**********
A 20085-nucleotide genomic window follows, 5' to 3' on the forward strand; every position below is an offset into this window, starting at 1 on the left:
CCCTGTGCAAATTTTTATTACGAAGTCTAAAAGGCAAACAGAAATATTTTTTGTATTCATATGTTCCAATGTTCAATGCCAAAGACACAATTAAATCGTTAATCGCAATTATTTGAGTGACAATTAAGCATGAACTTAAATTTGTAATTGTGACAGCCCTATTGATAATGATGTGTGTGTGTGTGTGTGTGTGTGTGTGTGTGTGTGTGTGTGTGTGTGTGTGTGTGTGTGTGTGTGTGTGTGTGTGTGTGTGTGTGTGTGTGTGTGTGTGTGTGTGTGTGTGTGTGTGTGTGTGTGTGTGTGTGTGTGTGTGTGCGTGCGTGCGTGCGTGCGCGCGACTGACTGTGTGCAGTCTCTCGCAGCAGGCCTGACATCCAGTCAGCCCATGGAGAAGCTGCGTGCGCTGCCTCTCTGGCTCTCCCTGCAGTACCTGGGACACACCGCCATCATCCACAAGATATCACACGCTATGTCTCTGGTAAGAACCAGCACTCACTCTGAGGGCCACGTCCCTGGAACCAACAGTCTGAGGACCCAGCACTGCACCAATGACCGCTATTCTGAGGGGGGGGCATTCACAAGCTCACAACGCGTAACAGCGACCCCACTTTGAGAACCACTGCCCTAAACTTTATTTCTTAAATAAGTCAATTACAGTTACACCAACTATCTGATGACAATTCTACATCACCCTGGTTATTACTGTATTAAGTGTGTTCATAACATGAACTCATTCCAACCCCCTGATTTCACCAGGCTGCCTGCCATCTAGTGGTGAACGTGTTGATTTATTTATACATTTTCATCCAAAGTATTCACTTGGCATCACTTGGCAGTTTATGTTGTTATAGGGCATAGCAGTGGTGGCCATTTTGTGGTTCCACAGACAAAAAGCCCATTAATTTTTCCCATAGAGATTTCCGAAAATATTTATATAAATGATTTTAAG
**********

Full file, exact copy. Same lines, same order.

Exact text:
A 20085-nucleotide genomic window follows, 5' to 3' on the forward strand; every position below is an offset into this window, starting at 1 on the left:
CCCTGTGCAAATTTTTATTACGAAGTCTAAAAGGCAAACAGAAATATTTTTTGTATTCATATGTTCCAATGTTCAATGCCAAAGACACAATTAAATCGTTAATCGCAATTATTTGAGTGACAATTAAGCATGAACTTAAATTTGTAATTGTGACAGCCCTATTGATAATGATGTGTGTGTGTGTGTGTGTGTGTGTGTGTGTGTGTGTGTGTGTGTGTGTGTGTGTGTGTGTGTGTGTGTGTGTGTGTGTGTGTGTGTGTGTGTGTGTGTGTGTGTGTGTGTGTGTGTGTGTGTGTGTGTGTGTGTGTGTGTGTGCGTGCGTGCGTGCGTGCGCGCGACTGACTGTGTGCAGTCTCTCGCAGCAGGCCTGACATCCAGTCAGCCCATGGAGAAGCTGCGTGCGCTGCCTCTCTGGCTCTCCCTGCAGTACCTGGGACACACCGCCATCATCCACAAGATATCACACGCTATGTCTCTGGTAAGAACCAGCACTCACTCTGAGGGCCACGTCCCTGGAACCAACAGTCTGAGGACCCAGCACTGCACCAATGACCGCTATTCTGAGGGGGGGGCATTCACAAGCTCACAACGCGTAACAGCGACCCCACTTTGAGAACCACTGCCCTAAACTTTATTTCTTAAATAAGTCAATTACAGTTACACCAACTATCTGATGACAATTCTACATCACCCTGGTTATTACTGTATTAAGTGTGTTCATAACATGAACTCATTCCAACCCCCTGATTTCACCAGGCTGCCTGCCATCTAGTGGTGAACGTGTTGATTTATTTATACATTTTCATCCAAAGTATTCACTTGGCATCACTTGGCAGTTTATGTTGTTATAGGGCATAGCAGTGGTGGCCATTTTGTGGTTCCACAGACAAAAAGCCCATTAATTTTTCCCATAGAGATTTCCGAAAATATTTATATAAATGATTTTAAG